quasi-contract

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Related to Quasi Contracts: implied in law, Implied in law contract

quasi-contract

‘like’ contract. A very contentious term at present, it describes cases where parties have an obligation that resembles contract but where there is actually no contract at all. In England it was (and still is) predominantly used for cases involving money had and received, and in Scotland was (and still is) used to describe cases under the various actions for recovery of mistaken payments and for work done without contract. Modern theorists have demonstrated that quasi-contractual actions have nothing to do with contract at all but rather describe, mostly, claims in restitution for unjust enrichment. Accordingly, the term is becoming used by fewer and fewer commentators.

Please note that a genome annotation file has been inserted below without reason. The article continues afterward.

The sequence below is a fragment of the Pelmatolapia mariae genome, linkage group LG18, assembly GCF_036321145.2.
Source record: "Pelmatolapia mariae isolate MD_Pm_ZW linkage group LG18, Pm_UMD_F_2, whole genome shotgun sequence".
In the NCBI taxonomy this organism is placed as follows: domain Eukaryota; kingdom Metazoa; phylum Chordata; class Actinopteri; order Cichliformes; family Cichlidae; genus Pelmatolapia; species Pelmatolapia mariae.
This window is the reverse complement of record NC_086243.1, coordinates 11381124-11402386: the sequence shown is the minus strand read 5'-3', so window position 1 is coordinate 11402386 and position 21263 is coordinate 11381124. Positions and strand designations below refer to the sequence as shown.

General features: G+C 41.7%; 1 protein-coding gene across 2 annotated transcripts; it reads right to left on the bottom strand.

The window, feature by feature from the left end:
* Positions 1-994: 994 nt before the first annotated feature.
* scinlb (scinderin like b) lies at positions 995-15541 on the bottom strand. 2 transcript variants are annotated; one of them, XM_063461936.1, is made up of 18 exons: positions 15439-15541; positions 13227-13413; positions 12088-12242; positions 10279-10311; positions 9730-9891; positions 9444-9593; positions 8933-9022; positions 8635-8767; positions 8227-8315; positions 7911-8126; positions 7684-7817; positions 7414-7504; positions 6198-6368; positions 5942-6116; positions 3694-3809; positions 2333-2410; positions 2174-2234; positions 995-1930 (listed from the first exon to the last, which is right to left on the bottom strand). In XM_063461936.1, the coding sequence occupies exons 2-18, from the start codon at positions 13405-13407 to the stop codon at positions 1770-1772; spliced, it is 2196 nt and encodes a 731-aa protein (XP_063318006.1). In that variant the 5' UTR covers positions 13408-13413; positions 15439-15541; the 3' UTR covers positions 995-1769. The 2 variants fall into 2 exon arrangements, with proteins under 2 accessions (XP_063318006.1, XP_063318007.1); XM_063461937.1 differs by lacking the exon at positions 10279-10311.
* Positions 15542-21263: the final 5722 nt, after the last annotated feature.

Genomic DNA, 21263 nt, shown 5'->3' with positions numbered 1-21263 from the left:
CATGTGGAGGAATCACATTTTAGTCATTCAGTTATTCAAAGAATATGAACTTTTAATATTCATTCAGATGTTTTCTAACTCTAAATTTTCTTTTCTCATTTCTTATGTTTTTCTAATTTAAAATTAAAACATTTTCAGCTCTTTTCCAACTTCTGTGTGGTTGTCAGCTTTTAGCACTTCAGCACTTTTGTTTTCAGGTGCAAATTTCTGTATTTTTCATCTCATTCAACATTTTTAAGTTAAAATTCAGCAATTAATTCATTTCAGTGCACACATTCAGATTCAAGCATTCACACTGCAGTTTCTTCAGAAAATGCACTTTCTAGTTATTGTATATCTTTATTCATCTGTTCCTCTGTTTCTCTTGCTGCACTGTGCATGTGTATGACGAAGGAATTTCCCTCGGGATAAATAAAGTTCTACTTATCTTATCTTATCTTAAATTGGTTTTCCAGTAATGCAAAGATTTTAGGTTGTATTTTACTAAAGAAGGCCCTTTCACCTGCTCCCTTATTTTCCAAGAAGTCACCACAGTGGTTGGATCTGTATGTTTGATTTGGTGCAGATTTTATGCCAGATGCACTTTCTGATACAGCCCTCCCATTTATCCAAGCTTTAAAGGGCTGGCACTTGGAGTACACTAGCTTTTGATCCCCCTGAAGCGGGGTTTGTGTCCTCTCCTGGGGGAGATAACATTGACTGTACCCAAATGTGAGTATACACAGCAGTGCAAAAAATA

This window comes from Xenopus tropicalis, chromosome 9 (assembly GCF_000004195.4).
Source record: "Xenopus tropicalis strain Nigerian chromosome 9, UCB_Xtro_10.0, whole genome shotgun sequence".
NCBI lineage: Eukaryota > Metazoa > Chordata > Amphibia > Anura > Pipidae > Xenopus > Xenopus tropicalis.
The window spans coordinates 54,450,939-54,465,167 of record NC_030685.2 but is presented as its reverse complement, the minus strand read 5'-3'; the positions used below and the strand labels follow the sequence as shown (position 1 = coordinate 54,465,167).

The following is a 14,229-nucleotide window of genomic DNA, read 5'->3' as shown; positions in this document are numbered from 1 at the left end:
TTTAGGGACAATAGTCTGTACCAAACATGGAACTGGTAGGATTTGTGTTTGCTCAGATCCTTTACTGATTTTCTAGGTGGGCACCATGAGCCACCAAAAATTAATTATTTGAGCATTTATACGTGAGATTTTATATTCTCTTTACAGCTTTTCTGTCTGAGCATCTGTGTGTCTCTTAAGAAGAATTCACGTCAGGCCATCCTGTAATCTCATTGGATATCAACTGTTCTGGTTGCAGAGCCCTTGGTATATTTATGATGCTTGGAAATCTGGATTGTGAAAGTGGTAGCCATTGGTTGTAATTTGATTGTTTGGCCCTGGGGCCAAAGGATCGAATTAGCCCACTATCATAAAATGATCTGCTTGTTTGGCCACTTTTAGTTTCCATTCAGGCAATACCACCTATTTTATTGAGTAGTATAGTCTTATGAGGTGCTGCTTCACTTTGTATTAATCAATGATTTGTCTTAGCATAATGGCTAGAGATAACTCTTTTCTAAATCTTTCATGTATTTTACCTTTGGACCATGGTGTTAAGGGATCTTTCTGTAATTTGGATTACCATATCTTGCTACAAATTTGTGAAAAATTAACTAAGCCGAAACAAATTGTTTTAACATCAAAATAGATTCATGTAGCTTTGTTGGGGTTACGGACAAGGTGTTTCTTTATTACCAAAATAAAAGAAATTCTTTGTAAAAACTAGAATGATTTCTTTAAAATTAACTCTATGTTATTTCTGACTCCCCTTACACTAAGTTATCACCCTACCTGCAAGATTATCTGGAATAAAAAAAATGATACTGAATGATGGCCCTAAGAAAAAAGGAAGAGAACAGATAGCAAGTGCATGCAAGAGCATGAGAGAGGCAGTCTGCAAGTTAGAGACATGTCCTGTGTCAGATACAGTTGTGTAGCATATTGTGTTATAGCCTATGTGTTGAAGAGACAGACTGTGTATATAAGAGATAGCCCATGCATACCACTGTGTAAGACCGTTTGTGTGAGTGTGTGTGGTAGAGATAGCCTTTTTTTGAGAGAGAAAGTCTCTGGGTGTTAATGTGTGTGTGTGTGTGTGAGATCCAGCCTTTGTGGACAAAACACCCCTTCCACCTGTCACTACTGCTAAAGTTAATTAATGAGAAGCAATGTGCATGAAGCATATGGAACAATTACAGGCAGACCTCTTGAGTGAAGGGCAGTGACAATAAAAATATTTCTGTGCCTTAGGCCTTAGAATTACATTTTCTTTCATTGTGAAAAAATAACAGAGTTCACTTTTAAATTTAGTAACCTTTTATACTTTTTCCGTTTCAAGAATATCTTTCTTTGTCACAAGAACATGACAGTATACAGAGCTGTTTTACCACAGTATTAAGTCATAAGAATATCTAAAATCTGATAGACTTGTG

References in periodicals archive ?
(8) Frederic Campbell Woodward, The Law of Quasi Contracts (Little, Brown, and Co, 1913).
(12) American Law Institute, Restatement of the Law of Restitution: Quasi Contracts and Constructive Trusts (1937).
The first (overseen by Professor Seavey) reflected, roughly, the area formerly analysed as quasi contract (but with enlargements into areas originating in tort or equity), while the second (overseen by Professor Scott) comprised an area consisting largely of constructive trusts, resulting trusts, tracing and some equitable defences (material that was consciously carved out of the Restatement of the Law of Trusts, (44) a point to which I will return).

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